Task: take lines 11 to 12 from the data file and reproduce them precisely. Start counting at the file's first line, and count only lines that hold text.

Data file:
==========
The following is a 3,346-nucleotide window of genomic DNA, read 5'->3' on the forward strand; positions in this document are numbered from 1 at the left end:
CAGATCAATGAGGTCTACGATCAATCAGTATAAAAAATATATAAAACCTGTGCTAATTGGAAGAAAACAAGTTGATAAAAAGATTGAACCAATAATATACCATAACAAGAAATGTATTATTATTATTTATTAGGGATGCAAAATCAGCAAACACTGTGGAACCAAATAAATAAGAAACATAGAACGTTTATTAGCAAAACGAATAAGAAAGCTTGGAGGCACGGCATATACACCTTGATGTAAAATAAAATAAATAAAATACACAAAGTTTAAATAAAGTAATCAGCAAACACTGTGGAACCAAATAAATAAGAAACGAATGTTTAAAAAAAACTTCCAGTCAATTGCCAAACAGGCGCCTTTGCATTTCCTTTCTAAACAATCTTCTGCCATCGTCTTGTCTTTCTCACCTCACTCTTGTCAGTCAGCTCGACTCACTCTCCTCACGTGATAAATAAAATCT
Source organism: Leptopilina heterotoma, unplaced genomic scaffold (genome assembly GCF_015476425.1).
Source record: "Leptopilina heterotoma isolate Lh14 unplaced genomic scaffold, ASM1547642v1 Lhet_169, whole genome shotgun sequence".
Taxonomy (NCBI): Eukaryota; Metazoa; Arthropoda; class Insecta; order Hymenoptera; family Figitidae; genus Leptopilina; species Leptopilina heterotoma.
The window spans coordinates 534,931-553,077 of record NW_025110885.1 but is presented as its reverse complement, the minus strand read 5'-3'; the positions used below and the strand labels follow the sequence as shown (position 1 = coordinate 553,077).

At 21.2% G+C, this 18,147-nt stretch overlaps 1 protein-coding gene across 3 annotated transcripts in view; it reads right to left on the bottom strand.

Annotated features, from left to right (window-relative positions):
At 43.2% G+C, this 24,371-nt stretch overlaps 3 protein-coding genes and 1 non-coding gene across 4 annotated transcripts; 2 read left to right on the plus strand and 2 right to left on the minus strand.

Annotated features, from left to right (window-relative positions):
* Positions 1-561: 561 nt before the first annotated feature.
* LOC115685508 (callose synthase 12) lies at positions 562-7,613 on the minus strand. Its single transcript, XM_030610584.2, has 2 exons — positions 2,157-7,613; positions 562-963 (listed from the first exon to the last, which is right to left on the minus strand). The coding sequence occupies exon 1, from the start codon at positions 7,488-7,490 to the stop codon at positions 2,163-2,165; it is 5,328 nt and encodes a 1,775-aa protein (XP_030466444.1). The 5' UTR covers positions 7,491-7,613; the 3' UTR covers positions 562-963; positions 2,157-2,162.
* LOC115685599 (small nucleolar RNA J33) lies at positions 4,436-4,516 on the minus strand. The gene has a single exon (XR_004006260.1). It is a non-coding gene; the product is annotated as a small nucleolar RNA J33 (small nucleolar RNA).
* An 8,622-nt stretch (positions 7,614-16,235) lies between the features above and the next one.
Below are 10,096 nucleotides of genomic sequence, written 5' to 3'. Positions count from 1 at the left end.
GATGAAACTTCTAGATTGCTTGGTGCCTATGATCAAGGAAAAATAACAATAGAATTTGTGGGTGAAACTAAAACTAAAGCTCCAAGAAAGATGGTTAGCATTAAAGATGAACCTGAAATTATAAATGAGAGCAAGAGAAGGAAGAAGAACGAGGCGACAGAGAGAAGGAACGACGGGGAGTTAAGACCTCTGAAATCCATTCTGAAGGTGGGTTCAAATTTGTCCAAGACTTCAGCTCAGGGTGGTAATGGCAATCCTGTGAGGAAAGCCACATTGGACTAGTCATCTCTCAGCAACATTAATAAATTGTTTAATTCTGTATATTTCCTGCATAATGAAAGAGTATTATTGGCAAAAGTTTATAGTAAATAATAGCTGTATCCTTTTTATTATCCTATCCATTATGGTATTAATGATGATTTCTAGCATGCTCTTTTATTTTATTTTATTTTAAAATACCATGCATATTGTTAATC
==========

* Positions 1-561: 561 nt before the first annotated feature.
* LOC115685508 (callose synthase 12) lies at positions 562-7,613 on the minus strand. Its single transcript, XM_030610584.2, has 2 exons — positions 2,157-7,613; positions 562-963 (listed from the first exon to the last, which is right to left on the minus strand). The coding sequence occupies exon 1, from the start codon at positions 7,488-7,490 to the stop codon at positions 2,163-2,165; it is 5,328 nt and encodes a 1,775-aa protein (XP_030466444.1). The 5' UTR covers positions 7,491-7,613; the 3' UTR covers positions 562-963; positions 2,157-2,162.